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Ruminations on the 'Tat' Gallery.

It's an article of faith that anything found in the Tate Galleries must be art. So it was incumbent upon me to believe that the sinister steel spider suspended over my head as I walked into the great hall of London's brand new Tate Modern was indeed a work of art. Ditto for the three towering steel structures comprised of circular stairs titled I Do, I Undo and I Redo by American sculptress Louise Bourgeois.

For those who don't already know, this new shrine to British modern art is a converted power station on the banks of the Thames River. As a structure, it is straight out of Orwell's 1984. Massive, utterly plain and utilitarian, this massive brown brick basilica most nearly resembles the Mephistolean underworld plant seen in Fritz Lang's 1925 film Metropolis.

And that's just the outside.

Inside architects spent [pound]300 million to divide this concoction of steel girders, klieg lights and concrete into seven glassed-in floors joined together with escalators that might be taking you to artistic heaven...or hell.

Suffice to say Tate Modem, the stepsister of Tate Britain, is not to everyone's taste though few admit it.

As for the art, there's a lot of it, some by famous 20th century names such as Mondrian, Warhol, Pollock, Rothko and Bacon, but much more by unknowns whose creations had been mouldering in Tate warehouses around London--where they belong. And rather than being exhibited chronologically, as has always been the tradition, the works are arranged according to pretentious, vague and ultimately meaningless themes such as History, Memory, Society; Landscape, Matter, Environment; Nude, Action, Body; and Still Life, Object, Real Life.

This means you will find an early 20th-century work such as one of Monet's waterlily murals displayed in the same room as a bizarre piece of late 20th-century sculpture by an artist you have never heard of. It also means that a piece of installation art consisting of a few scattered bricks is given the same importance as a copy of Rodin's famous sculpture The Kiss.

"It looks like the kitchen after the kids have been in," said one critic who was promptly branded a philistine.

"How come when she does it (Tracey Emin's controversial Unmade Bed), it's called art?" asked another. "When I do it, it's called laundry."

Under the direction of Tate curator Nicholas Serota, one of Britain's most important art institutions has turned its back on tradition, order and beauty.

The rule nowadays is that there are no rules. Principles of good drawing and perspective have been tossed out the window. To qualify as art, a work need only reflect the world as the artist finds it, however alarming, flat, joyless, chaotic, sickening, dreary and badly drawn that might be.

So there I was walking from gallery to gallery looking at the 'art'.

In one, a pair of black pantihose stuffed like legs sat on a stool with what looked like male genitalia stuck where her absent shoulders should have been. This 'sculpture' was next to a small Picasso oil which, it must be said, was just as ugly and just as stupid, valuable only for its signature. Nearby, a black telephone stood on a plinth, with a lobster perched on the receiver. The artist? Salvador Dali.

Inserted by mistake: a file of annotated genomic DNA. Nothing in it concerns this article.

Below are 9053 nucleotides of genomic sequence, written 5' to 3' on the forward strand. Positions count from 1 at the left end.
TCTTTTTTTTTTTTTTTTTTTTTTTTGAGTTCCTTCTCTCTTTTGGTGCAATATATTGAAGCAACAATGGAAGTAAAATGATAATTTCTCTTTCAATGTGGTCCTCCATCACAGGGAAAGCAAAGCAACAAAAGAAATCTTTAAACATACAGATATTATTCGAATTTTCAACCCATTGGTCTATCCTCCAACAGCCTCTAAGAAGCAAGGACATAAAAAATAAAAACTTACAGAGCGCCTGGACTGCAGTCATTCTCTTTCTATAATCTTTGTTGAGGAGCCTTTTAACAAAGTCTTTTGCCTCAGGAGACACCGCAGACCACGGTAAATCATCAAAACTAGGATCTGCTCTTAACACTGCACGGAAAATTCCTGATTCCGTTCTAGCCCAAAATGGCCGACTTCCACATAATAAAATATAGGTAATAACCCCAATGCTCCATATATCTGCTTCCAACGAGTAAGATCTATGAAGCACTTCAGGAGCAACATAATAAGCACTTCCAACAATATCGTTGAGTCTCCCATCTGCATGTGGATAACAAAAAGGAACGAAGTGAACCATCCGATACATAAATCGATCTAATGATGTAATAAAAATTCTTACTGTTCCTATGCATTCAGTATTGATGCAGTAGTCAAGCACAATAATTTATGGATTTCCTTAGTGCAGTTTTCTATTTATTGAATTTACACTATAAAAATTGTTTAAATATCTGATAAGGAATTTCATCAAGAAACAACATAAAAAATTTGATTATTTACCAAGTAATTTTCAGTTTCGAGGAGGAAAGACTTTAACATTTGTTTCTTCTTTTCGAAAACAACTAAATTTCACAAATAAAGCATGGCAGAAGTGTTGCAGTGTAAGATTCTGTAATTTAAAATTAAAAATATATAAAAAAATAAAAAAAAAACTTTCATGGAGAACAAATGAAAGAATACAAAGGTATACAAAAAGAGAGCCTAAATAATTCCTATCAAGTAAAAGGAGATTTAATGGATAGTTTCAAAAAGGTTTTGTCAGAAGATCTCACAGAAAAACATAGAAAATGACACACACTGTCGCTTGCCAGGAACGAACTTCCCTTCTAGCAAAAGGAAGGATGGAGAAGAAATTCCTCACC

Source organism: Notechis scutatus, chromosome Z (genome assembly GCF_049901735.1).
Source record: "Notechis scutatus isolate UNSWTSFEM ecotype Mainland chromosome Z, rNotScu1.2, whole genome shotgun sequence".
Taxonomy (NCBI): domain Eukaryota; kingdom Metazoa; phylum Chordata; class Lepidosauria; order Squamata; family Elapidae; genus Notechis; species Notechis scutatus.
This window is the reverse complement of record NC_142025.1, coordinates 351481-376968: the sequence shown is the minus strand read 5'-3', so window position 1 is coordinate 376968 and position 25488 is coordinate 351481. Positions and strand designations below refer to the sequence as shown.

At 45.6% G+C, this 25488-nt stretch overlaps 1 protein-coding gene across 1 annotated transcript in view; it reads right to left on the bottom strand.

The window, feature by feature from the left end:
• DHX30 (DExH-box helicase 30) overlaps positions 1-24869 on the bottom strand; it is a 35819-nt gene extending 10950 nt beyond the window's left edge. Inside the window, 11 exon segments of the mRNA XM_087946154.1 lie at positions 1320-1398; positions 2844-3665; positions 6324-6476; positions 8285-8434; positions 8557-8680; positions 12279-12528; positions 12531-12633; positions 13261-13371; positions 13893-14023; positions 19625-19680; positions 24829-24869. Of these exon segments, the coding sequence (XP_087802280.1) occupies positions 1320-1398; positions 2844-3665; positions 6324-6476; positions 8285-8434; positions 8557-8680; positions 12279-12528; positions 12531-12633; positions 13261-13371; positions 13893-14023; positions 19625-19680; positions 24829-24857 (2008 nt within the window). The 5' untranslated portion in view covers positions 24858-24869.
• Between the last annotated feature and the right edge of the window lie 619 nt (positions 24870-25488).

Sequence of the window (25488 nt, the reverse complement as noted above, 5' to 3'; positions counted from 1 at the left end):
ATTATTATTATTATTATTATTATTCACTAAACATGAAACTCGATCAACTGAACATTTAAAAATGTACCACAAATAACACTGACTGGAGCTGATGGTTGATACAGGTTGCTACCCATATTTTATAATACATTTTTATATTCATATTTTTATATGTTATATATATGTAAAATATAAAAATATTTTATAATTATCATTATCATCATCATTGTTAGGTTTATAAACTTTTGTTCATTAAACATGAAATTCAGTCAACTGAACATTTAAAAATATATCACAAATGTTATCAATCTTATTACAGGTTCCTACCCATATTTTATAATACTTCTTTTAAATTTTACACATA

In another gallery, a bizarre sort of threshing machine continued its fruitless work next to a wall sculpture that consisted of open books haphazardly pasted onto a canvas. In the adjacent darkened cinema, a short film of a nude man skipping flickered endlessly.

In yet another gallery, there was a piece of installation art comprised of countless bits of debris hung at various lengths from the ceiling by fishing line. What was it? An explosion, of course.

The meaning of the sculpture in an adjoining gallery completely eluded me, however. Consisting of a desk turned on its side with a ladder, paint tins and assorted bits of rubble strewn around, I couldn't tell whether this was a bit of installation art or the janitorial staff had simply failed to clean up.

But when I got to works by famous artists such as Giacometti and Newman, things got easier. Even I understood why Giacometti's elongated bronze stick men were displayed alongside a Newman graphic. All were tall and thin...get it?

Bottom line: much of the art at Tate Modern is soulless, unsightly, uninspired and uninspiring. While I got the 'point' of virtually all of it, I was unmoved even by the Monet, Bonnard and Rodin which, I felt, were downgraded by their proximity to...what can I say?...crap.

Compare these unhealthy and unlovely works to the great masters and I didn't know whether to laugh or cry.

"So what do you think?" I asked a 60-something art enthusiast munching a sandwich and staring into space.

"Well, it's all quite...interesting," she said, wiping her mouth with a serviette.

"You mean you hate it too?" I asked. "Yes, but you're not going to quote me, are you?" she said finally.

"I noticed they've still got a few Matisses lying around from when the Tate was still an art gallery but, for the most part, what they've got here isn't Tate, it's tat! It doesn't speak to me at all," she added with sudden emotion.

Predictably, most of the critics oohed and aahed just as you might expect, terrified to admit the emperor has no clothes.

None of us should be surprised. Life without God is not pretty.

And art without God is boring. That is, when it's not downright hideous. What's more, it couldn't survive five minutes without an acre of pretence
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Article Details
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Author:Adamick, Paula
Publication:Catholic Insight
Article Type:Brief Article
Geographic Code:4EUUK
Date:Oct 1, 2000
Previous Article:Letters to the Editor.
Next Article:"Turning the miraculous into machinery".

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